By Harold McGee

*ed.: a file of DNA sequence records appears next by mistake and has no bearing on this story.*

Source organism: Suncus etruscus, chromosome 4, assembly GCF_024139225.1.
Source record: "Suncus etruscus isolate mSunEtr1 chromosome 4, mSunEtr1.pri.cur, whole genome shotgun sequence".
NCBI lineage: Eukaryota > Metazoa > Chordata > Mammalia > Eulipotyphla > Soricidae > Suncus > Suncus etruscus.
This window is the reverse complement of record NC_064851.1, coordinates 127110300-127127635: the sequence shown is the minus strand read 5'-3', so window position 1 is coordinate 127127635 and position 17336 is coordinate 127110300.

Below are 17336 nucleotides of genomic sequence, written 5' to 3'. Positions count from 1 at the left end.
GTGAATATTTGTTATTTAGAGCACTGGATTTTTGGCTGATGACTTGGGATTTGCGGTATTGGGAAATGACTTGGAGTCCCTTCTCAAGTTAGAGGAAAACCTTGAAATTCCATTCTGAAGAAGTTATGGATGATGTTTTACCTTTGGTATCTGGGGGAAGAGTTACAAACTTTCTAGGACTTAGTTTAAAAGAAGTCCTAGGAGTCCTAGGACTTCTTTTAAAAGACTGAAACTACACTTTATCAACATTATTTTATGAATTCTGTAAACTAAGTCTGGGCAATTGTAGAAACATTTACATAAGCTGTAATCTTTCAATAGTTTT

In France today, crème fraîche means cream with 30% fat that has been pasteurized at moderate temperatures, not UHT pasteurized or sterilized. (Fraîche means “cool” or “fresh.”) It may, however, be either liquid (liquide, fleurette) or thick (épaisse). The liquid version is unfermented and has an official refrigerated shelf life of 15 days. The thick version is fermented with the typical cream culture for 15 to 20 hours, and has a shelf life of 30 days. As with all fermented milks, the thickening is an indication that the product has reached a certain acidity (0.8%, pH 4.6) and so a distinct tartness. Commercial American crème fraîche is made essentially as the French fermented version is, though some manufacturers add a small amount of rennet for a thicker consistency. A distinctly buttery flavor is found in products made with Jersey and Guernsey milks (rich in citrate) and with diacetyl-producing strains of bacteria.